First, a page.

25 Aug –
27 Aug 2021
Participatory performance: Tete-a-Tete
Framer Framed is pleased to invite you to a participatory performance by the Amsterdam-based DAY Collective, titled Tête-à-Tête. This performance takes the shape of a 1-hour conversation through drawing on one’s skin between 2-5 participants, and the collective, which consists of two artists. There is only one rule — no words. The drawing tools: eco-cosmetic pencils.
Dates: 25, 26 and 27 August
DAY Collective is an artistic duo based in Amsterdam, consisting of Dorota Radzimirska and Yulia Ratman. Their works are conceptual and span multiple media, including performances, sculptures, drawings, video, and photo pieces. DAY’s work deals with relations between people as well as between people and their environment in modern societies, characterised by lack of trust, categorisation, alienation, disconnection from nature, and from ourselves. They create cared forms and embodied, intimate experiences that intend to awaken the senses, intuition, and imagination, while also unveiling pre-constructed behaviours and beliefs.
In reaction to digitalisation, isolation, and categorisation of our current times, DAY Collective proposes new forms of embodied connection. The Tête-à-Tête performance will explore new modes of language, based on intuition, silence, imagination, and sensibility.
Tête-à-Tête in Framer Framed is part of the Tête-à-Tête Triptych project, which has three possible contexts: (1) online, (2) public space, (3) art space. The participants are aged 18 and up, and are not required to speak any specific language. The main exhibition space will form the backdrop for this particular session.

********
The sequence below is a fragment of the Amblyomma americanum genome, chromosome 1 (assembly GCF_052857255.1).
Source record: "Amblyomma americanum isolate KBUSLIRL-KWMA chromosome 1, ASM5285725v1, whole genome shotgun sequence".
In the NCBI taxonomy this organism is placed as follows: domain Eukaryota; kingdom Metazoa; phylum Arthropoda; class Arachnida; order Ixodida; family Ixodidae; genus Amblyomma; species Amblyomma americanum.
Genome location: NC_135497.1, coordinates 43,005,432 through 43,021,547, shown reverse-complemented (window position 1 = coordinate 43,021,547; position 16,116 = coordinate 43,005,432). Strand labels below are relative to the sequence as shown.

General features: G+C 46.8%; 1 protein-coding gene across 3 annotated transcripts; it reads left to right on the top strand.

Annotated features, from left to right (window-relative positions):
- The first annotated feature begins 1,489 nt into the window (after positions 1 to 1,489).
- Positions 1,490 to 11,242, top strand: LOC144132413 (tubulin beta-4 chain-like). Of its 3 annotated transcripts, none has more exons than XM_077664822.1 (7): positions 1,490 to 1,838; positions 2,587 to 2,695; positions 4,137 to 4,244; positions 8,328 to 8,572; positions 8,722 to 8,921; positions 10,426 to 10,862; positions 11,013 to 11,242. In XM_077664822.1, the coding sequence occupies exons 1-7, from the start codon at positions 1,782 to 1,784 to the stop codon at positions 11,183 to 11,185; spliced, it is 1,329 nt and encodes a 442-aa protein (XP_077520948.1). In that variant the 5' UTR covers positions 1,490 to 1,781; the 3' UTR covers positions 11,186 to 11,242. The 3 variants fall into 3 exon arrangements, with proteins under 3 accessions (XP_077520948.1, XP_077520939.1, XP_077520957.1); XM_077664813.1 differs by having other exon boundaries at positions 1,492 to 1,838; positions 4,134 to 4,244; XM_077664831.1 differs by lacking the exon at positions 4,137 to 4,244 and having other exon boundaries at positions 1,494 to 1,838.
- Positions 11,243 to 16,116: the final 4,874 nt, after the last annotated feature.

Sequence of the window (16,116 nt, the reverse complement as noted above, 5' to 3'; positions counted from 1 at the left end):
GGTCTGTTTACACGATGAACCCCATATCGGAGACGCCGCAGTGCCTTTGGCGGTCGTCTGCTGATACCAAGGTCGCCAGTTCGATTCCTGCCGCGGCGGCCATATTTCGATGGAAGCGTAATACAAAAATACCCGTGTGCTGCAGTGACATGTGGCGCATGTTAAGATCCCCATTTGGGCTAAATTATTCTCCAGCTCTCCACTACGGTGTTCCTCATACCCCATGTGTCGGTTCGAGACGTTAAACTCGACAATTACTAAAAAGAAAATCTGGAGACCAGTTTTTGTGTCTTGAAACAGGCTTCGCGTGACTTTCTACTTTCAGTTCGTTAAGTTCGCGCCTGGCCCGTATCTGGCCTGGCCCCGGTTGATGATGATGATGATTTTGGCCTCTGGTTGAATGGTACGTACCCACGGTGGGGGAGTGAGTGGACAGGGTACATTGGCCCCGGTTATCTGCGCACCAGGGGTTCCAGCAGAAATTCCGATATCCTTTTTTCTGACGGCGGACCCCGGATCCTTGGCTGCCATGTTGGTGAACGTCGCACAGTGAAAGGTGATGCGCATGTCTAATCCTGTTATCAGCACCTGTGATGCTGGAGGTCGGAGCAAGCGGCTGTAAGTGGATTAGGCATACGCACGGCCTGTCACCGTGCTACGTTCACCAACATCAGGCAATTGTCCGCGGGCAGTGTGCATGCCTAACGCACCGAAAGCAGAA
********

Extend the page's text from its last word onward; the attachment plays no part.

Each session has space for 5 participants maximum. Tickets are 5 euros each and can be purchased via links below:
The performance is rooted in three elements:
The state of no words allows the participants to bring the awareness inwards; providing calmness of the mind – the non- necessity to speed up, and relaxing the muscles of the body; it brings greater concentration and focused attention towards one’s own body and the actions of others.
Skin is both a border and a transmitter. It is the most sensitive organ with forty-five miles of nerves, because of which the body can form tactile impressions of the world . “This is how we learn about the world and recognise ourselves in it. More importantly, the skin is, as philosopher Michel Serres argues, a “meta-organ” through which our senses of touch, sight, taste, smell, and hearing function. Skin represents our culture, ethnicity, age, health, our identity.
Touch is both sensuality as well as sensitivity, it is a physical as well as an emotional experience. We can be touched with something as well as by something. It also allows emotions to become knowledge. “Tactile encounter is precisely what permits sympathy and empathy to function as a “bringing near” that “draws others into proximity,” according to Edith Wyschogrod.
Performance / Community & Learning /